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The Val Papadins 

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Facing Forward: Sonoma's Val Papadins have a future that's now.

Fresh Obsession

The Val Papadins explore pop-punk's power

By Karl Byrn

Sasha Papadin still has my old bass amp. That's fine; we used to work (and sometimes still drink) together, and I haven't needed the amp since we jammed casually a year ago.

I was intrigued when Papadin told me he had formed a rock band. The unexpected thrill was hearing that my crusty bass amp was already an amusing part of band legend. Guitarist R. William Lynch had damned near electrocuted himself trying to run a microphone through that dinosaur.

Hailing from Sonoma, the Val Papadins are rapidly rising as one of the premier modern rock bands in the North Bay. Since forming in May, the band (Papadin on keyboards and vocals, Lynch on guitar and vocals, Ryan Alderman on drums and Jules Figueroa on bass and vocals) have already headlined shows in Berkeley and San Francisco, and recently opened a show for indie bands in Oregon. They've also released a four-song debut EP, have an impressive website and are building a strong presence at MySpace.com.

This is what new bands are supposed to do. But the Val Papadins (named after Sasha's dad, dissident Russian author/soldier-turned-Sonoma Sign Shop owner Valentin Papadin) are an example of what ambitious and talented bands crave to do very quickly. As Lynch points out, the band's infant days are "moving at a meteoric rate." Papadin notes that fans and business contacts "think we've been around for years, and they're giving us really big shoes."

The pace won't stop after they play the Phoenix Theater Oct. 7 (headliners Santiago invited the VPs to play right before them on a four-band bill). They've outlined a serious business plan, are building a studio in time to release a full-length disc this winter and have booked into Bay Area clubs aggressively enough to gig at least once a week. Their target for one year from now? Signing with a powerhouse indie label like Merge, Matador or Sub Pop.

The band's website reflects a sense of success befitting bands on their second or third album. The lead shot in the photo gallery is the classic band-in-the-restaurant scene. Another page lists the makes and models of their equipment, as if to invite sponsorship.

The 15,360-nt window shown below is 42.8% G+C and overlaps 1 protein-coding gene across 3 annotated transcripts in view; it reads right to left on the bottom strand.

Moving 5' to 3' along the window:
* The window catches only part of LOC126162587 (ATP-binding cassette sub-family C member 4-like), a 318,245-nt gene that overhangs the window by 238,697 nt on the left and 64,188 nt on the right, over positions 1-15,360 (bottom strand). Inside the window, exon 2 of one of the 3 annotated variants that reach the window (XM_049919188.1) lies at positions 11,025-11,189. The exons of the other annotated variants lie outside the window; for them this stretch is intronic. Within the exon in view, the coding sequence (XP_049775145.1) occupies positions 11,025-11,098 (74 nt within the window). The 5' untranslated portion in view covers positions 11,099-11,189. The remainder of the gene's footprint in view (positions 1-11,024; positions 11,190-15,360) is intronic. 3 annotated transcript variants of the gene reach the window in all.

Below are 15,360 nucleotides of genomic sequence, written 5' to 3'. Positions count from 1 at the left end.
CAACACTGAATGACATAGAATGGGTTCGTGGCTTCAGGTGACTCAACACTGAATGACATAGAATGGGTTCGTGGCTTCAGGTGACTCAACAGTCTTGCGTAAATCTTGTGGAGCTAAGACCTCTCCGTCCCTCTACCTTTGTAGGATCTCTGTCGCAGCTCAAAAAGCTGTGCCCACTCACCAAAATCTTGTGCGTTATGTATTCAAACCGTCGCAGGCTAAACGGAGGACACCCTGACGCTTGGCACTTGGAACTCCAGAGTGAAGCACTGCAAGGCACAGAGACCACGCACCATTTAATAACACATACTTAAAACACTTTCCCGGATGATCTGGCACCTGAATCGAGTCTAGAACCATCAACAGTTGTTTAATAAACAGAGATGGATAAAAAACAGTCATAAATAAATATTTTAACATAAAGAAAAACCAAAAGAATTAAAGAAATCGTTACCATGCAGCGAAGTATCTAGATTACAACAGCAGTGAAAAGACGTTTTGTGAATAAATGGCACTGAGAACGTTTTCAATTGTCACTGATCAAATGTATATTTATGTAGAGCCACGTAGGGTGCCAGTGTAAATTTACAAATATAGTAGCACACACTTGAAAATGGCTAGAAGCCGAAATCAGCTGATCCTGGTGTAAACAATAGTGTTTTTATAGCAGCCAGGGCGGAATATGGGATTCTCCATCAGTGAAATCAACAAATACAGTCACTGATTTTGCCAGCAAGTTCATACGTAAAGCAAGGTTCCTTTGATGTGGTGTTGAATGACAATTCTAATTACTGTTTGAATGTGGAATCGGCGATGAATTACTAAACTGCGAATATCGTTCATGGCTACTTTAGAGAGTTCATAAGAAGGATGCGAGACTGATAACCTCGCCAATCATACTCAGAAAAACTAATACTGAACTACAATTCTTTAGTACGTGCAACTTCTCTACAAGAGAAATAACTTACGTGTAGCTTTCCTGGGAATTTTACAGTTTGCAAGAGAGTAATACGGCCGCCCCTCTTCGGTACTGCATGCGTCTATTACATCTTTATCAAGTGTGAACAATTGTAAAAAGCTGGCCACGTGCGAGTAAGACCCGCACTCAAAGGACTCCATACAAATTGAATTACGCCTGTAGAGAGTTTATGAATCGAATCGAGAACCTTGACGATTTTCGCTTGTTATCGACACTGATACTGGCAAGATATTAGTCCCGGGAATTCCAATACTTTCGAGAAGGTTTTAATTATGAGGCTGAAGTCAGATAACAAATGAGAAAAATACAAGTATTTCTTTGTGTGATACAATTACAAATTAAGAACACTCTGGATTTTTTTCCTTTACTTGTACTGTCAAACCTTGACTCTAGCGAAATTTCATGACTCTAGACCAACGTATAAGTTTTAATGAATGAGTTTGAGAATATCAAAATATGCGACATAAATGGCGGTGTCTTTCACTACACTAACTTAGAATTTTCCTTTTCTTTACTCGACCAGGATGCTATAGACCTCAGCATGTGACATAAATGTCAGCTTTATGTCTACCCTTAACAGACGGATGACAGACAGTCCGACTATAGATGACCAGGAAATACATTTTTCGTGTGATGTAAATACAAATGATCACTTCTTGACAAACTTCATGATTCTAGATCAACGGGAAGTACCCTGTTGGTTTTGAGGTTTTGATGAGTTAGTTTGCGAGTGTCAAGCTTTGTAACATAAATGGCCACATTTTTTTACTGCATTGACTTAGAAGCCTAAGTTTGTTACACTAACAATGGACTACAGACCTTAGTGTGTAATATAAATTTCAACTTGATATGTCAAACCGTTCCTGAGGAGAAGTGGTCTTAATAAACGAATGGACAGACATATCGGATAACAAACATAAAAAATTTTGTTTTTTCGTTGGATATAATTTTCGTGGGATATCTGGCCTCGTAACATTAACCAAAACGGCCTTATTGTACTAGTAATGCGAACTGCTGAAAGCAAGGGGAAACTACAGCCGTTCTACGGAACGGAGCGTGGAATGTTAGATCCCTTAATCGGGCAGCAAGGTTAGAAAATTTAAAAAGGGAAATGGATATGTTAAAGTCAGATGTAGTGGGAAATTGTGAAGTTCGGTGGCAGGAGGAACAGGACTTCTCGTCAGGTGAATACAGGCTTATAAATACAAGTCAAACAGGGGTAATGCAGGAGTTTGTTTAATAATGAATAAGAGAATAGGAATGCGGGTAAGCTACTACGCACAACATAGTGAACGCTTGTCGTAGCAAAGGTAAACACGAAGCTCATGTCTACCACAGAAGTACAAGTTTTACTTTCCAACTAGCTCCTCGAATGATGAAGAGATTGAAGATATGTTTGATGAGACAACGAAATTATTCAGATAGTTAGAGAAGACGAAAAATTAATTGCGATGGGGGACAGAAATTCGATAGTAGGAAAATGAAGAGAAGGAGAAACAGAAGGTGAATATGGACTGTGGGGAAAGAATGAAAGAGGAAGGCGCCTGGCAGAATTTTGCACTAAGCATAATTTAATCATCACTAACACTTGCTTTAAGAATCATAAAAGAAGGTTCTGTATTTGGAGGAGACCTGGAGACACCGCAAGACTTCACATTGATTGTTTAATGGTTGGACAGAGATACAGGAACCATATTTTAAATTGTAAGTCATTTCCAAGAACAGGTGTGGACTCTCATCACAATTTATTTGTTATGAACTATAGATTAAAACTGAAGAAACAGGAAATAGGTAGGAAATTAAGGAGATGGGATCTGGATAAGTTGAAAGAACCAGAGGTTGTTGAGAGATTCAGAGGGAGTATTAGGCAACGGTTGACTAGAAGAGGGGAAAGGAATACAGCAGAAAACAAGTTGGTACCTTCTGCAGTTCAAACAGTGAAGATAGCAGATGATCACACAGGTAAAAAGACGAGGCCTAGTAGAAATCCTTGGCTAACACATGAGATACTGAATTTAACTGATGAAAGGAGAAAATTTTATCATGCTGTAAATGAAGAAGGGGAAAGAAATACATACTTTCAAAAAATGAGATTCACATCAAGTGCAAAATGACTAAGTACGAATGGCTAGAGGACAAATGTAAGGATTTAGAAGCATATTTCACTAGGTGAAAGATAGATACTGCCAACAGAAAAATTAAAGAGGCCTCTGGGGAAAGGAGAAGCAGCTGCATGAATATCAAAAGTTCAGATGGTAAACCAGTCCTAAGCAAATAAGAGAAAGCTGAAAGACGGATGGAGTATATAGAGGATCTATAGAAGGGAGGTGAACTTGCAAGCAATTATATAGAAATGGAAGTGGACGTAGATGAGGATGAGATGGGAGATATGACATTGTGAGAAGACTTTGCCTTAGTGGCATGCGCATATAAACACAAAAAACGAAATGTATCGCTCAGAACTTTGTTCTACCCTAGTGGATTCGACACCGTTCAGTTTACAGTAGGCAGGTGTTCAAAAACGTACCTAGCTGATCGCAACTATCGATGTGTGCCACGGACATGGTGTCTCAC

All this professional drive might seem like mere business mechanics if it weren't for the passion, creativity and appeal of the VPs' music. They offer an urgent propulsion that's smoldering yet tempered, music Lynch says evokes "nights in an old broken-down bar, smoke from cigarettes, cigars and pipes filing the room, low light, hot sweaty people and John Lee Hooker on guitar." Figueroa is the first admit the band "definitely" has a pop sound, but he calls it "the darker side of blues and country."

This edginess fits perfectly with rock's current hot sound. Acts like the Killers, the Bravery, Bloc Party and Kasabian are in an emerging field that's been called "new new wave" or "dance-punk" to describe a rocking Euro-pop style that's guitar-conscious and beat-driven. Just as those popular bands all have a unique edge, so do the Val Papadins. "We like and respect those bands," Papadin says, noting that a comparison to that field still "gives the music more than one box to fit into."

The VPs need a bigger box. Their influences may range from Spoon to Arvo Pärt to the Clash to Peter Gabriel to rockabilly, but Lynch sees a "destination" at the center of their sound. "It's not like the songs are about 'this is where we're reggae' or 'this is the country part,'" he remarks, "but we're bringing it to where we are, like a feeling from a movie. We have a haunting place, and we take stuff and put it into that place."

Like the band's fast-track momentum, that musical place is expanding. The band have over 20 diverse songs ready to record, and whether pop, art or punk, they want to carve their own niche in the scene. "Rock is in an amazing place right now," says Papadin. Lynch adds that rather than trends, "there's all this exciting indie and underground music happening."

That's where the Val Papadins will succeed. They will continue making driving, colorful, serious music, and people will continue taking notice. And maybe when they get rich and famous, sometime over a beer, I'll get Sasha to treat me to a new bass amp.

The Val Papadins open for Santiago on Friday, Oct. 7, at the Phoenix Theater. 201 Washington St., Petaluma. 8pm. $10. 707.762.3565.

From the October 5-11, 2005, 2005 issue of the North Bay Bohemian.

© 2005 Metro Publishing Inc.

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